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Column No.6: Memories of Ouagadougou, and other Burkinabé places

A couple of years ago, I travelled to Burkina Faso, for some work-related stuff. I’ve written about this since then, beginning with someone close to me,…

A couple of years ago, I travelled to Burkina Faso, for some work-related stuff. I’ve written about this since then, beginning with someone close to me, who described travel within Africa to be much like commuting in Abuja using the city’s infamous ‘Along’ taxis. She was absolutely right. So, after a crazy flight route that defied common sense or practicality, I finally landed in Ouagadougou, capital of Burkina Faso. It was evening, so there wasn’t much I could do, except eat dinner and go to bed. The next week was going to see me cramming in as much of this quaintly beautiful West African nation into my memory as possible.

I admittedly was a little ignorant about Burkina Faso, with my entire cache of knowledge consisting only of the late, great Thomas Sankara, the sometimes-excellent Burkinabé national football team, and the iconic filmmaker Gaston Kaboré (no relation to ex-president Roch Marc Christian Kaboré, to the best of my knowledge). Yes, even that general knowledge of mine is pretty good if I may so myself. But imagine my wide-eyed wonder at discovering one new aspect after another, of the country and its people. For example, a staggering number of Nigerian nationals have made the country their home, and are living peaceful, fulfilled lives. Again, that’s a story for another day.

Obviously, there is so much to write about, which will require entire feature stories and photos, which you will get in due time. But I have many observations that might not necessarily make it into those stories. For instance, in no time, I noticed that within the capital city – or any other city I visited, including towns and villages for that matter – women of various ages, would either be riding bicycles, or motorcycles, with gusto and confidence! And I mean it when I say a variety of women, and girls. Those in hijabs, those wearing native dresses, and even those sporting jeans, or the latest ‘oyinbo’ fashion. There were even mothers with babies strapped to their backs, or the ones with one or two in front, additionally, all safely strapped to their moms.

It was a sight to behold. So I spoke to a couple of them. Aicha, a schoolteacher and mother-of-one, told me she grew up seeing women on bicycles and motorbikes, so it was a no-brainer that she hopped on one as soon as she was of age. I explained to her that it wasn’t so widespread in my country, Nigeria, and she gave me a look of sincere sympathy. “They don’t like bicycles or motorbikes much? Poor Nigerian women! They have no idea what they’re missing. The freedom of mobility it offers is fantastic,” she remarked in French, and I pondered what she said.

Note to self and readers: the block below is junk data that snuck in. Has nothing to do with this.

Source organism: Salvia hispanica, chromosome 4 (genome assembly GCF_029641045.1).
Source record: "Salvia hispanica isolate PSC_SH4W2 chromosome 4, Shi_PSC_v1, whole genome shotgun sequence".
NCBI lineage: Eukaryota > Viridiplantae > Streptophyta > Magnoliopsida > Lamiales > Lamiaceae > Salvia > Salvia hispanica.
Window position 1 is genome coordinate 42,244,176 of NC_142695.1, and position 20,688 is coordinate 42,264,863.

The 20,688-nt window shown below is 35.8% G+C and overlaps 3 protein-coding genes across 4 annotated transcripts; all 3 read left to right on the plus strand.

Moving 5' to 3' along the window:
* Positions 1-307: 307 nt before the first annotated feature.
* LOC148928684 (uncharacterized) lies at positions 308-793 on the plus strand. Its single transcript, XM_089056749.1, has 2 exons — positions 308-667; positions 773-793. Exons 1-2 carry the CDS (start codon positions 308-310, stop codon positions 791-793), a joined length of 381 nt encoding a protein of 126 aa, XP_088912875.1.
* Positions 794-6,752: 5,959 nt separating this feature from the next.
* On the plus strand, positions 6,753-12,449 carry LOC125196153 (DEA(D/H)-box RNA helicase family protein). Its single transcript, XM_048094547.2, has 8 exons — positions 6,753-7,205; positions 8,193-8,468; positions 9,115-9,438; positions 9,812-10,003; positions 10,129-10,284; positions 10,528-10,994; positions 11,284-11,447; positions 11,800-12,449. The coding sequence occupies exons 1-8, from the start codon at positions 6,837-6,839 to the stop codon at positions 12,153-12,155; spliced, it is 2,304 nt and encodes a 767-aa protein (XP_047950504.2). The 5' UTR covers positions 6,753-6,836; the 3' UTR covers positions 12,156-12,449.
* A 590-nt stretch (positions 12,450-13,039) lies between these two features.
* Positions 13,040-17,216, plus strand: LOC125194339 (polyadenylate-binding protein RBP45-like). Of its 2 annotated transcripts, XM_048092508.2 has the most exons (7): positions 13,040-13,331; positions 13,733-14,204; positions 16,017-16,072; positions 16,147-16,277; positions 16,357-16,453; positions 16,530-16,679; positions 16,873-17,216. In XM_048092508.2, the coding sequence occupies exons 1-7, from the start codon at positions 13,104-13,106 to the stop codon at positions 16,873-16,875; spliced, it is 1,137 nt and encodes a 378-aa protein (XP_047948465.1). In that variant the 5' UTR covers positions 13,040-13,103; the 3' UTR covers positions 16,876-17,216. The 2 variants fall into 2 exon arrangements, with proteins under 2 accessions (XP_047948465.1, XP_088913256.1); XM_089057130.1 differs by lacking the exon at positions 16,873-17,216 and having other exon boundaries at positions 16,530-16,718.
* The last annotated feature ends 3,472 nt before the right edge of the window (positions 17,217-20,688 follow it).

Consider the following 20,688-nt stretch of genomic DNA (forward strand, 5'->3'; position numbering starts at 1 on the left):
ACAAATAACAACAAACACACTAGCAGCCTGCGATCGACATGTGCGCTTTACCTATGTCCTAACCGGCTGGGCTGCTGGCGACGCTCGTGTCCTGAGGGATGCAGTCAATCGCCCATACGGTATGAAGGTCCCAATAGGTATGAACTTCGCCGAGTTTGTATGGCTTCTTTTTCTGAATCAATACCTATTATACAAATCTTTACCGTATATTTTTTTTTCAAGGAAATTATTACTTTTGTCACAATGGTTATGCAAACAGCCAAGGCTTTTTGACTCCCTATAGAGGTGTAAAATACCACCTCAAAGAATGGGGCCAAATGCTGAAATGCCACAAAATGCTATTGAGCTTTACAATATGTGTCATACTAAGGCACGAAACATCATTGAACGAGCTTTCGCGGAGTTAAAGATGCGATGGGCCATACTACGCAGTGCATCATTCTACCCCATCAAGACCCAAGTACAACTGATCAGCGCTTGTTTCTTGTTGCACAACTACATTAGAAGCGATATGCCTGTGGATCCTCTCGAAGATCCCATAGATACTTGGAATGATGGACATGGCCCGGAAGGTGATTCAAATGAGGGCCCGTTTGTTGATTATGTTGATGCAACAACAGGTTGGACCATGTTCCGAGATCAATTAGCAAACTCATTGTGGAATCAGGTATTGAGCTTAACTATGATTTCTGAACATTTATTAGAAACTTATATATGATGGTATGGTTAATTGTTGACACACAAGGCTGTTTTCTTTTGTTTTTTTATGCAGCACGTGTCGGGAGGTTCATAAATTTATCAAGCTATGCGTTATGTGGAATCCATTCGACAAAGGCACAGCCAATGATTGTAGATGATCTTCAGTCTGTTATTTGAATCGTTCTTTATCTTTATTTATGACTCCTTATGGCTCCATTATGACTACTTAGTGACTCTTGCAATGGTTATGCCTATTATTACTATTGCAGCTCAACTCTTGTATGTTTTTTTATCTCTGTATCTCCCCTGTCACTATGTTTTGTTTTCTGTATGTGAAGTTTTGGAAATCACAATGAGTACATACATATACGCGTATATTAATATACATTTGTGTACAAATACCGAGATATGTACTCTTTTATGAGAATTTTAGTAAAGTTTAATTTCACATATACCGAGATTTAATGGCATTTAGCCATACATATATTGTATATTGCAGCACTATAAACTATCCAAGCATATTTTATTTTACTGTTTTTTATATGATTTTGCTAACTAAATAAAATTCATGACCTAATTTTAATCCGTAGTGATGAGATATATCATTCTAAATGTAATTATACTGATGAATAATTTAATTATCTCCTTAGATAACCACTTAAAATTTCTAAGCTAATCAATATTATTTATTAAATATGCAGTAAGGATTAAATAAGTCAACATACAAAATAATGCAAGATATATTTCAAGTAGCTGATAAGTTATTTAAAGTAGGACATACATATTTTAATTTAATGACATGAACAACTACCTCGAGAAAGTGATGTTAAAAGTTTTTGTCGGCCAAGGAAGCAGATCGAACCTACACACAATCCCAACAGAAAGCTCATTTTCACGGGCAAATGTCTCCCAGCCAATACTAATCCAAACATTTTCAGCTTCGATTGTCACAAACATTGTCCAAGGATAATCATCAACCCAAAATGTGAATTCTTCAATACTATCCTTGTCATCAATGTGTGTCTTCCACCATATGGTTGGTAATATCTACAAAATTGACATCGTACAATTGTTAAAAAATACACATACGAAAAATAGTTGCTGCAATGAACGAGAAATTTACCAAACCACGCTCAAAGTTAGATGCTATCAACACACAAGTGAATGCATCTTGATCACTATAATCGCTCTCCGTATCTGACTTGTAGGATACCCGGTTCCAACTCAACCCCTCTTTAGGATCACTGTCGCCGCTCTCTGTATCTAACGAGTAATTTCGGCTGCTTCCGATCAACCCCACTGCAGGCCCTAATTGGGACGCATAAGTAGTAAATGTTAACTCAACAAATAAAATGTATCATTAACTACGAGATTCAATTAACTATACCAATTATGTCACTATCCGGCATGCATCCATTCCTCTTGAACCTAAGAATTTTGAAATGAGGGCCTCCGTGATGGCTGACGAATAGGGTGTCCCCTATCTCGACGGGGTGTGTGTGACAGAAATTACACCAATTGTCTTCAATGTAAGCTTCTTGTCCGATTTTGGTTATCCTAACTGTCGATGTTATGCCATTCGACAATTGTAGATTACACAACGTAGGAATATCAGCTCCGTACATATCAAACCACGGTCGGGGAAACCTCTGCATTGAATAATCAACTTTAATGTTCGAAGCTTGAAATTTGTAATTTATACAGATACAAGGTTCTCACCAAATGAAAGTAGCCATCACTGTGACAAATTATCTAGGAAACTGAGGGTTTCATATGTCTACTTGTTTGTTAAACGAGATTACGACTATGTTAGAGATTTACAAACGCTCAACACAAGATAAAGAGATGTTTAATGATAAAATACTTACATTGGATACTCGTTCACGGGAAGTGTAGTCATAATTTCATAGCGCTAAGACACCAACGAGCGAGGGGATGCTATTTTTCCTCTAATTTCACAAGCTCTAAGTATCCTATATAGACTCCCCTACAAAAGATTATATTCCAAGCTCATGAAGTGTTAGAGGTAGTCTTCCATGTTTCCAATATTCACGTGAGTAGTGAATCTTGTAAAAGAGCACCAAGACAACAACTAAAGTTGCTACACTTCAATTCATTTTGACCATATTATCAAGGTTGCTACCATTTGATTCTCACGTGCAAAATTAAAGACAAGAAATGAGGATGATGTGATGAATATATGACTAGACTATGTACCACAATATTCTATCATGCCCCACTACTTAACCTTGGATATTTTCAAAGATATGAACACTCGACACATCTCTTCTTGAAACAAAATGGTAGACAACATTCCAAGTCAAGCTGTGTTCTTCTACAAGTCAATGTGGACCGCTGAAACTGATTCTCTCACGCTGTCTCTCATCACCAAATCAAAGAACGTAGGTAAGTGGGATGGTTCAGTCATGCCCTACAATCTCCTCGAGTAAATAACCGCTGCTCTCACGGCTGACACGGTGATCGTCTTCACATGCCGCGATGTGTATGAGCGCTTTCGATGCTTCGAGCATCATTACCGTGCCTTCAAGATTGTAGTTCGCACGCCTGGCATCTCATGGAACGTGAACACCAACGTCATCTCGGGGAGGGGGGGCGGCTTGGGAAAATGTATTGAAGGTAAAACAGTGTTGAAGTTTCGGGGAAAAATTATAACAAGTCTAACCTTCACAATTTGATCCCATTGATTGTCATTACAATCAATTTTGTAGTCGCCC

My observations about these amazing amazons riding on bicycles and motorbikes, is that of a society where women are strong, valid contributors who are not restricted by gender, or any other factor for that matter. Driving round Ouagadougou, and later on Bobo-Dioulasso (which is the second largest city in Burkina Faso), I noticed a good number of spectacular mosques, as well as stunning churches. There were some good examples of old French architecture too. There also are a lot of restaurants, as well as open grills selling street food. The roads in the capital city vary in width, depending on how central each area is, but are always clean and litter-free. Travelling around later on, I noticed that the rural areas also had one thing in common: a cleanliness that was beyond aesthetics, and probably having more to do with culture. The people are also generally friendly, or at least as friendly as language would allow.

Then there’s the food. Ah, the food. I sampled as much as I possibly could, which to be honest is a lot. But apart from a mad-peppery sauce made from yellow ‘atarugu’ which I love, there’s a kind of dish they make with local rice, very similar to jollof, that one needs to taste to believe how delicious it is. Accompanied by grilled local chicken spiced to Yoruba levels of tasty hotness, it is also seasoned by their own version of ‘daddawa’, or locust beans if you want to get all posh. I went back for seconds and thirds, unashamedly.

I make friends easily, so the fact that I amassed a number of them in a week isn’t by any means impressive. After all, they made it easy for me with their warmth, honesty, and kindness. By the time I was leaving for the airport, I was having a genuine feeling that I would miss the city, as well as its citizens, and of course the country itself. For in Ouagadougou I got reminded of the oneness of all of us Africans, the painful divisions created by colonialism, as well as the undeniable brotherhood that even European overlords couldn’t possibly have dismantled. ‘Land of Upright People’ indeed.


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